Malawi is particularly exposed and vulnerable to droughts and floods. As a result of climate change, the intensity, duration, and frequency of weather-related shocks are likely to increase. Furthermore, Malawi is located within the great East African Rift Valley, an area prone to severe and frequent earthquakes.
Malawi is highly exposed to the negative financial impacts of natural disasters, driven by high hazard levels and economic dependence on agriculture. Agriculture generates around 80 percent of total export earnings and employment. A 2009 earthquake in the East African Rift Valley impacted the district of Karonga and caused damages of approximately $13.6 million. The disaster resulted in widespread business interruption for thousands of displaced agricultural producers. In 2015, the double shock of unprecedented flooding and a drought event reduced agricultural production and led to food shortages. According to a GFDRR-supported post-disaster needs assessment (PDNA) of the 2015 flooding, the agricultural sector posed the largest recovery needs after housing and transport.
Malawi has taken steps to advance disaster risk management (DRM) and improve climate resilience. These include:
- Integrating DRM and climate change adaptation into the Malawi Growth and Development Strategy (2011-2016); and
- Endorsing the National Disaster Risk Management Policy in 2015 during the flood response. This policy will help create an enabling framework to establish a comprehensive DRM system.
To further advance the DRM agenda, priorities include:
- Updating country building codes and land-use planning;
- Developing risk financing mechanisms; and,
- Strengthening institutional capacity and improving data management.
GFDRR has played a significant role in raising awareness and understanding of DRM in Malawi by providing evidence and trainings to government officials and enabling resilient recovery after disaster events. GFDRR’s engagement has informed large-scale World Bank investments of over $205 million in the country.
GFDRR’s engagement in Malawi began in 2008 with the publication of an analytical report identifying the strengths, weaknesses, and needs of existing programs and practices. Since the report, GFDRR has supported the Government of Malawi in institutional capacity-building activities and targeted analytical studies. Two studies on integrating flood and drought risk reduction with the country’s development policies and strategies influenced a $125 million World Bank project that is improving land and water management in Malawi’s Shire River Basin. The project is expected to benefit 430,000 people.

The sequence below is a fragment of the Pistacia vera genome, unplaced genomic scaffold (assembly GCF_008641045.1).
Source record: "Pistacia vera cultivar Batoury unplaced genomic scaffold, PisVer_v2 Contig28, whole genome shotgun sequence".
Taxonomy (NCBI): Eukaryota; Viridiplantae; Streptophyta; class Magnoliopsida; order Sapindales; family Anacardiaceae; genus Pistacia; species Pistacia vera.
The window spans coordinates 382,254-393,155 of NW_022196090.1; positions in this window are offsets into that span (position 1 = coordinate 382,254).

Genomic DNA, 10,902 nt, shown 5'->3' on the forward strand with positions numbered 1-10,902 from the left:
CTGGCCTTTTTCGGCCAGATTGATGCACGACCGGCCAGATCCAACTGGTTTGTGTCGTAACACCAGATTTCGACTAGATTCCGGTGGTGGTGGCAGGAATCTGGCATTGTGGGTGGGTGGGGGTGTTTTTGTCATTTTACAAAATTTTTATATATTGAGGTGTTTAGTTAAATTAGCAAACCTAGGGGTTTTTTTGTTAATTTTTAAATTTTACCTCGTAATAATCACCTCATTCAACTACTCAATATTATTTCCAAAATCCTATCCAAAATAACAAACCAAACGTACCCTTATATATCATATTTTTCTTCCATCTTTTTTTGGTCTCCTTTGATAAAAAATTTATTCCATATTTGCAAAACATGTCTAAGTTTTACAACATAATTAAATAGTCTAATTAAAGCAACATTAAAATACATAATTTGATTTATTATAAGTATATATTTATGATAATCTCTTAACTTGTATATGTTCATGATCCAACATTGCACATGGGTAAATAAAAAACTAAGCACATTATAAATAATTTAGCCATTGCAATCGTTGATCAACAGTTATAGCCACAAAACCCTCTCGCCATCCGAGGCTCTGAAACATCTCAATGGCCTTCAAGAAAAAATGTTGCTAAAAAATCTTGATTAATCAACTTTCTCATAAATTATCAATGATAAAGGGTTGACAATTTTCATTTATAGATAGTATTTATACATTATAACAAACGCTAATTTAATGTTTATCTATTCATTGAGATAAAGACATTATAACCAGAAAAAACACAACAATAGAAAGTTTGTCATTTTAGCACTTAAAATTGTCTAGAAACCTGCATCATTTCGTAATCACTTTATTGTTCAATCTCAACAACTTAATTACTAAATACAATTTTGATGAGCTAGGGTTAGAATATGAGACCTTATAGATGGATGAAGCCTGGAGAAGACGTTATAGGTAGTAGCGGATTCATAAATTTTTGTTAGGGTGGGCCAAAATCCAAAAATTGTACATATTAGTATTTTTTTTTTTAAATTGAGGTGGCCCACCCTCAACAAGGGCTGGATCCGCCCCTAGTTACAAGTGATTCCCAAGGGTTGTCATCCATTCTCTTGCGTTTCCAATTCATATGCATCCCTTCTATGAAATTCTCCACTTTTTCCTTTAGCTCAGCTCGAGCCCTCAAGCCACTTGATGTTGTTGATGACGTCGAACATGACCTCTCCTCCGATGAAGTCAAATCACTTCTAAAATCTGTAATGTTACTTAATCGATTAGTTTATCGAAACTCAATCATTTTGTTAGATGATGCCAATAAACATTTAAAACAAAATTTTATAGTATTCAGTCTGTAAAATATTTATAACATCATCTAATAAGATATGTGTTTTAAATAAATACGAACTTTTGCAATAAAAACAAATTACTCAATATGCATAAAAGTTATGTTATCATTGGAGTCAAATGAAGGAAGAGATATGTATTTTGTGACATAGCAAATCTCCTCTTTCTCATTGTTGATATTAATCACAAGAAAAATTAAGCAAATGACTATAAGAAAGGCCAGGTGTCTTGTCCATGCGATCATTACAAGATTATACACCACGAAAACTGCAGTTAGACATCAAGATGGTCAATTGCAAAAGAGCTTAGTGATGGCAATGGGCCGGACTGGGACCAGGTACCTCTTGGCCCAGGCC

GFDRR has also supported assessments following major disasters to help the Government of Malawi leverage support and better understand damage, loss, and resilient recovery. Following an assessment of the 2009 Karonga earthquake, demand was created for GFDRR-supported activities to strengthen data for preparedness and recovery.
The 2015 PDNA following floods helped inform $80 million in World Bank financing to help restore agricultural livelihoods, reconstruct critical public infrastructure, enhance food security, and improve disaster response and recovery capacity. GFDRR has also helped the Government of Malawi develop a multi-sectoral post-disaster recovery framework for planning, financing, implementing and monitoring recovery and reconstruction. A 2016 PDNA for drought resulted in a similar multi-sectoral recovery framework and informed a $90 million World Bank project for drought recovery and resilience building.
In particular, the Government of Malawi has benefited from GFDRR’s technical expertise in open source risk data management. Since 2012, GFDRR has helped the government better identify its natural hazards through community mapping exercises. This data has been stored on the GFDRR-supported Malawi Spatial Data Platform, an open source platform that has been utilized by stakeholders following disaster events like the 2015 flooding.
GFDRR anticipates continued demand for:
- Tools for the maintenance of disaster risk data;
- Community mapping to enhance baseline information and inform community planning;
- Disaster risk financing and insurance;
- Support for the development of a safer schools program for seismic resilience; and,
- Support for the development of a drought recovery and resilience strategy.